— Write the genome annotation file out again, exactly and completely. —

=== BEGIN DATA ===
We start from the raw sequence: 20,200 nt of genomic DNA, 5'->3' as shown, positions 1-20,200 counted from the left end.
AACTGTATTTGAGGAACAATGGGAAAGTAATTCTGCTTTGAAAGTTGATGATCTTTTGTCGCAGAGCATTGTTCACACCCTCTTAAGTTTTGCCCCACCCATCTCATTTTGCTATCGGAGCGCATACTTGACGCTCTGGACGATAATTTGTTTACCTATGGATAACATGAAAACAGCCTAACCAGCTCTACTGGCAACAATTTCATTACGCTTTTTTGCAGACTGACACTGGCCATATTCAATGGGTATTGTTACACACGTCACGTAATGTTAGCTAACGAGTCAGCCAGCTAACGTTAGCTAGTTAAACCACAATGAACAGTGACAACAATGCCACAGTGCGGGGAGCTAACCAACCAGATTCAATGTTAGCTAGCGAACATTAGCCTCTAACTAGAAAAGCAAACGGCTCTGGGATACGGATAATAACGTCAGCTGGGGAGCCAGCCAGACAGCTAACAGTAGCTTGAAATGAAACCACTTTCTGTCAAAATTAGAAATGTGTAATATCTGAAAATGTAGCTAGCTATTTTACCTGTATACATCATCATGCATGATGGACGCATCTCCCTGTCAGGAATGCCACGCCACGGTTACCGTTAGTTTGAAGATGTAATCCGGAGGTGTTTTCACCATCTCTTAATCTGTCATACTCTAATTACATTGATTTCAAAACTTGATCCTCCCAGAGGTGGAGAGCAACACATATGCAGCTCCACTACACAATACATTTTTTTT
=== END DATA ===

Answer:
We start from the raw sequence: 20,200 nt of genomic DNA, 5'->3' as shown, positions 1-20,200 counted from the left end.
AACTGTATTTGAGGAACAATGGGAAAGTAATTCTGCTTTGAAAGTTGATGATCTTTTGTCGCAGAGCATTGTTCACACCCTCTTAAGTTTTGCCCCACCCATCTCATTTTGCTATCGGAGCGCATACTTGACGCTCTGGACGATAATTTGTTTACCTATGGATAACATGAAAACAGCCTAACCAGCTCTACTGGCAACAATTTCATTACGCTTTTTTGCAGACTGACACTGGCCATATTCAATGGGTATTGTTACACACGTCACGTAATGTTAGCTAACGAGTCAGCCAGCTAACGTTAGCTAGTTAAACCACAATGAACAGTGACAACAATGCCACAGTGCGGGGAGCTAACCAACCAGATTCAATGTTAGCTAGCGAACATTAGCCTCTAACTAGAAAAGCAAACGGCTCTGGGATACGGATAATAACGTCAGCTGGGGAGCCAGCCAGACAGCTAACAGTAGCTTGAAATGAAACCACTTTCTGTCAAAATTAGAAATGTGTAATATCTGAAAATGTAGCTAGCTATTTTACCTGTATACATCATCATGCATGATGGACGCATCTCCCTGTCAGGAATGCCACGCCACGGTTACCGTTAGTTTGAAGATGTAATCCGGAGGTGTTTTCACCATCTCTTAATCTGTCATACTCTAATTACATTGATTTCAAAACTTGATCCTCCCAGAGGTGGAGAGCAACACATATGCAGCTCCACTACACAATACATTTTTTTT